Now, having said this, I love the books discussed here. I think they are well written and, in the case of several, bittersweet and poignant. However, I feel the same way about these novels as I feel about retellings of Cinderella—they’re fun to read, possibly even touching, but not always realistic.
Marcelo and the Real World by Francisco Stork is perhaps the most realistic of these novels. Marcelo begins his story as a socially awkward teenager. Through a job at his father’s company, Marcelo meets and falls for a young woman working in the mailroom. In Marcelo’s narrative arc, he starts out completely naïve and slowly comes to fully comprehend what is going on around him. Marcelo feels the pain and struggles that others go through, and begins to develop neurotypical emotional awareness he did not previously possess. By the end of the book, Marcelo is able to overcome deficits previously caused by ASD. The story is tenderly depicted and Marcelo still retains his “special interests” and non-neurotypical narrative style even though he has become more mature.
British author Mark Haddon published one of the first novels featuring a narrator with Asperger’s Syndrome. At the opening of The Curious Incident of the Dog in the Night-Time, fifteen-year-old Christopher is a socially isolated child who has great mathematical abilities. Christopher also has violent repetitive reactions when overwhelmed by sensory input, which can include anything from too many people in a room, to seeing too many yellow cars in one day. His negative behavior includes screaming, groaning, refusing to speak or eat, and smashing things (Haddon 46). At the beginning of the book, he shows an extreme lack of empathy, even while misreporting his mistaken belief that his mother is dead (Haddon 26). By the end of the novel, Christopher retains his academic prowess, but is also able to have an in-depth conversation with his parents about trust (Haddon 218). His violent behaviors diminish, and like Marcelo, he becomes more mature.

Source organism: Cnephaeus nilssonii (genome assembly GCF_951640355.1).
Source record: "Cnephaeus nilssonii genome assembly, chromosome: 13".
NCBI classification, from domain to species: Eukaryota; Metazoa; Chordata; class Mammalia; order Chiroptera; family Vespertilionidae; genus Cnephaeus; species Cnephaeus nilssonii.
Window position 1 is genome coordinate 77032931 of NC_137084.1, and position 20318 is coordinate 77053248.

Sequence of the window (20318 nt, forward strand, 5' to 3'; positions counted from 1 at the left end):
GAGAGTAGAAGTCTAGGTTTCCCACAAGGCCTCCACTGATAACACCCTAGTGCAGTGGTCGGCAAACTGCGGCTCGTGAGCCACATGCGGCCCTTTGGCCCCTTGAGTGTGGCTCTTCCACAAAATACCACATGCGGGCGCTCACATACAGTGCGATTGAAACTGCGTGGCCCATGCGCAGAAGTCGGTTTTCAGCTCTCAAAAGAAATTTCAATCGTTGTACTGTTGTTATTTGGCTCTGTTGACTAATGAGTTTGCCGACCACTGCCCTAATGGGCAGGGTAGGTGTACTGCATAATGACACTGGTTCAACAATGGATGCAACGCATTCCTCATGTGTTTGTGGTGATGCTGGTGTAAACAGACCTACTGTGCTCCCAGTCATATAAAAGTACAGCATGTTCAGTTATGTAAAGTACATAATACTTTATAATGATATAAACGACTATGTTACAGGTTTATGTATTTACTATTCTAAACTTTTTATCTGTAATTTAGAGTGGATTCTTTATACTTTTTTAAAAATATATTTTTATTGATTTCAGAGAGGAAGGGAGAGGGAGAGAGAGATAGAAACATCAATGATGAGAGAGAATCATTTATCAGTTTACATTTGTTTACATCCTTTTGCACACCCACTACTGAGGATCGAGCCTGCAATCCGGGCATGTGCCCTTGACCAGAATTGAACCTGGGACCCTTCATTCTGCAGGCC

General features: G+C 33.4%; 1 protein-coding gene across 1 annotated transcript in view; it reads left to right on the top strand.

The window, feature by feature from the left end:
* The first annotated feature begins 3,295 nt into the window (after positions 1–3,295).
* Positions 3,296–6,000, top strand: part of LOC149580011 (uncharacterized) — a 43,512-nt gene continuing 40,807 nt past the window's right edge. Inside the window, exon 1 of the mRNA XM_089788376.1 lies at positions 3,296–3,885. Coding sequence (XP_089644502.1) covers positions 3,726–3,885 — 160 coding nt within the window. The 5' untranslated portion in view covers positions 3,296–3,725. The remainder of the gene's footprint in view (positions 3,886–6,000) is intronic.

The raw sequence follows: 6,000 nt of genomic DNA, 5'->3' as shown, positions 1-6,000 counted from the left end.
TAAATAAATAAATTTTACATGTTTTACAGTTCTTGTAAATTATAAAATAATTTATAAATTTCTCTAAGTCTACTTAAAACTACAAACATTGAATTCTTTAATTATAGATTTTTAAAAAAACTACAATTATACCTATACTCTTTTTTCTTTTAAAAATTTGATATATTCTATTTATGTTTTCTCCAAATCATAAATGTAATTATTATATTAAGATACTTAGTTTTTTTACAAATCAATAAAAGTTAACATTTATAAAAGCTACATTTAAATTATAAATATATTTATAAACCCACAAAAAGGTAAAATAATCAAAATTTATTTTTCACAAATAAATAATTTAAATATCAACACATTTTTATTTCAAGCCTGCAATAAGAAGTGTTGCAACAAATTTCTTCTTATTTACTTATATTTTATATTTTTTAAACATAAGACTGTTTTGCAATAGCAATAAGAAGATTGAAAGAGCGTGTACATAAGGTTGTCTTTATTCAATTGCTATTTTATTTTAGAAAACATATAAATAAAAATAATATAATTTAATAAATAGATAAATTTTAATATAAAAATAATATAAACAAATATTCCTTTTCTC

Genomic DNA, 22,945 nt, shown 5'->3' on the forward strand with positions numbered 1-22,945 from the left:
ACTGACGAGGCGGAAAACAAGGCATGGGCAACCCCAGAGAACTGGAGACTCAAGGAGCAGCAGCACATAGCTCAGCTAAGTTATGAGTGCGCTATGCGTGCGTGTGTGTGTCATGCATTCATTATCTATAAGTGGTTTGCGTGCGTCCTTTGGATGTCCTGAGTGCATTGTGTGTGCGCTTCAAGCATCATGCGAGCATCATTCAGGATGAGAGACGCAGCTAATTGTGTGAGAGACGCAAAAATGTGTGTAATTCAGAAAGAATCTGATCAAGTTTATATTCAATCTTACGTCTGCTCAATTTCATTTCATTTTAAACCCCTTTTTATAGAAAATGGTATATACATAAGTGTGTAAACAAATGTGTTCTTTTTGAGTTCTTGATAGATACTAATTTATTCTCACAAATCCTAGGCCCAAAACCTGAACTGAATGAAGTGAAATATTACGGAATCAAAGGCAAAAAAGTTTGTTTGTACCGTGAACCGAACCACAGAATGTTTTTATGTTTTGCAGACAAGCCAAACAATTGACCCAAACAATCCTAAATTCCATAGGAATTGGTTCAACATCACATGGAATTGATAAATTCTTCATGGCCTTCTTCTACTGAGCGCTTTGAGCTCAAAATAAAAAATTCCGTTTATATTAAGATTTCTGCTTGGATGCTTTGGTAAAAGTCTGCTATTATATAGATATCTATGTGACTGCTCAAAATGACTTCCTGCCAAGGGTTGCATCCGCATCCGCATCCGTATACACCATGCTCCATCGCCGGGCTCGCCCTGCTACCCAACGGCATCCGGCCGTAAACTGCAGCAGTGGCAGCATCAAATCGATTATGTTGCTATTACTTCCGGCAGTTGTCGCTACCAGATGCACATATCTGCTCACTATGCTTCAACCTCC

Literary critic Tom Cutterham explains that in Haddon’s book, as well as in Jonathan Safran Foer’s Extremely Loud and Incredibly Close, “the alienation of the autistic perspective is continually being countered by structures of loving protection, radiating out from family, society, and the state” (par. 15). In the same way, both Jodi Picoult’s House Rules and Jael McHenry’s The Kitchen Daughter feature narrators who undergo a coming-of-age experience through the power of familial love.
This coming-of-age pattern can also be seen in Australian author Graeme Simsion’s The Rosie Project and its sequel The Rosie Effect. Don, a professor of genetics with ASD begins the first book as a socially isolated man driven by his obsessive routines. After he falls in love with Rosie, many of his ASD characteristics disappear. In order to repeat this cycle in the sequel, Don’s ASD qualities reappear when the newly married he discovers that his new wife is pregnant. Then, the narrative arc is reestablished, so that by the end of the novel, Don is able to again fully communicate and narrate his thoughts and feelings while empathizing with his wife.